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Common slide. To play with important truths; to disturb the repose of established ténets; to subtilize objéctions; and elude proof, is too often the sport of youthful vánity, of which maturer experience commonly repènts.

Were the miser's repentance upon the neglect of a good bárgain; his sorrow for being over-réached; his hope of improving a súm; and his fear of falling into want; directed to their proper objects, they would make so many Christian graces and virtues.

Intensive slide. Consider, I beseech you, what was the part of a faithful citizen? of a prudent, an active, and an honest minister? Was he not to secure Eubea, as our defence against all attacks by séa? Was he not to make Beotia our barrier on the midland side? The cities bordering on Peloponnesus our bulwark on thát quarter? Was he not to attend with due precaution to the importation of corn, that this trade might be protected, through all its progress, up to our own hárbours? Was he not to cover those districts which we commanded, by seasonable detachments, as the Proconesus, the Chersonesus, and Ténedos? To exert himself in the assembly for this purpose, while with equal zeal he laboured to gain others to our interest and alliance, as Byzantium, Abydus, and Euboéa? Was he not to cut off the best, and most important resources of our enemies, and to supply those in which our country was deféctive?—And all this you gained by my counsels, and my administration.


The reader will be able from the following examples, to choose those which are appropriate to rotundity of voice, fulness, loudness, time, rhetorical pause, &c.


Page 56. EXERCISE 19 To assist in cultivating the bottom of the voice, I have selected examples of sublime or solemn description, which admit of but little inflection; and some which contain the figure of simile. Where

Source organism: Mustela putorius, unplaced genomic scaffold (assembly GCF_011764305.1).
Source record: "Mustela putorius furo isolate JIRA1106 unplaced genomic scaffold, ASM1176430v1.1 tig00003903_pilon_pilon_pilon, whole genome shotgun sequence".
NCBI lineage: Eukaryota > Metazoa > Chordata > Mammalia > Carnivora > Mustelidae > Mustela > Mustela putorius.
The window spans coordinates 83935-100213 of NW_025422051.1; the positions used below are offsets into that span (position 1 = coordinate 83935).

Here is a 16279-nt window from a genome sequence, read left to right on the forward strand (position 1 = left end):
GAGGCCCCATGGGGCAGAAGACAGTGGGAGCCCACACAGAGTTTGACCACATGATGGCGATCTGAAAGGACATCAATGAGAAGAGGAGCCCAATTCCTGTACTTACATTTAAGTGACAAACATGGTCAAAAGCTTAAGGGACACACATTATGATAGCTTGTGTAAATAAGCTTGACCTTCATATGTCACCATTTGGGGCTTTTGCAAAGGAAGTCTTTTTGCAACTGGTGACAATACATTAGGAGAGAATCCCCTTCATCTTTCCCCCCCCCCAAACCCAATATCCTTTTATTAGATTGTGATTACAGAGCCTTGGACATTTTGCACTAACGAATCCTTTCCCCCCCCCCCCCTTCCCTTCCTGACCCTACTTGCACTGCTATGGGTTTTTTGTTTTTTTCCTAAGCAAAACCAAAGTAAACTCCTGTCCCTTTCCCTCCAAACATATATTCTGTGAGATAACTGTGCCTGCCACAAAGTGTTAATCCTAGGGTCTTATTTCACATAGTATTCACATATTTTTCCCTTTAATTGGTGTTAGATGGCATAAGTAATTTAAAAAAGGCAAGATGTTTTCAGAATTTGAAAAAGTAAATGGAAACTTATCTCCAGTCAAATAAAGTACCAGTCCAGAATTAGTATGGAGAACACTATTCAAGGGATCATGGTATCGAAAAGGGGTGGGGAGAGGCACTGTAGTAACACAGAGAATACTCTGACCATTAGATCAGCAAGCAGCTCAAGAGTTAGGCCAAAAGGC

the mark for low note is inserted, the reader will take pains to keep down his voice, and to preserve it in nearly the grave monotone.

1. (.) He bowed the hēavens also and cāme down; and darkness was under his feet.--And he rode upon a cherub, and did fly: yea, he did fly upon the wings of the wind.He made darkness his secret place; his pavilion round about him were dark waters, and thick clouds of the skies.At the brightness that was before him, his thick clouds pàssed, hailstones and coals of fire.—The LORD also thundered in the heavens, and the Highest gave his voicè; hailstònes and coals of fire.

2. (.) And then shall appear the sign of the Son of Man in heaven; and then shall all the tribes of the earth mourn, and they shall see the Son of Man, coming in the clouds of heaven, with power and great glory.—And he shall send his angels, with a great sound of a trumpet, and they shall gather together his elect from the four winds, from one end of heaven to the other.

3. (.) And the hēaven depārted as a scroll, when it is rolled together; and every mountain and island were moved out of their places. 2 And the kings of the earth, and the great men, and the rich men, and the chief captains, and the mighty men, and every bond-man, and every free-man, hid themselves in the dens and in the rocks of the mountains; 3 And said to the mountains and rocks, Fall on us, and hide us from the face of him that sitteth on the throne, and from the wrath of the Lamb:-For the great day of his wrath is come; and who shall be able to stand?

4. And I saw a grēat white throne, and him that sat upon it, from whose face the earth and the heaven fled away; and there was found no place for them. 5 And I saw the dēad, small and great, stand before God; and the books were opened: and another book was opened, which is the book of life: and the dead were judged out of those things which were written in the books, according to their works. 6 And the sea gave up the dead which were in it; and death and hell delivered up the dead which were in them: and they were judged every man according to their works.

5. 'Tis listening Fear and dumb Amazement all:
When to the startled eye, the sudden glance
Appears far south, eruptive through the cloud:
And following slower, in explosion fast,

The Thunder raises his tremendous voice.
At first heard solemn o'er the verge of heaven,
The tempest growls; (e) but as it nearer comes,

And rolls its āwful būrthen on the wind;
5 The lightnings flash a larger curve, and more

The noise astounds: till over head a sheet
Of livid flame discloses wide; then shuts
And opens wider; shuts and opens, still

Expansive, wrapping ether in a blaze. 10 Follows the loosened aggravated roar,

Enlarging, deep'ning, mingling peal on peal
Crush'd horrible, convulsing heaven and earth.


6. 'Twas then great Marlb'rough's mighty soul was 15 That in the shock of charging hosts unmov’d,

Amidst confusion, horror, and despair,
Examin'd all the dreadful scenes of war;
In peaceful thought the field of death survey'd,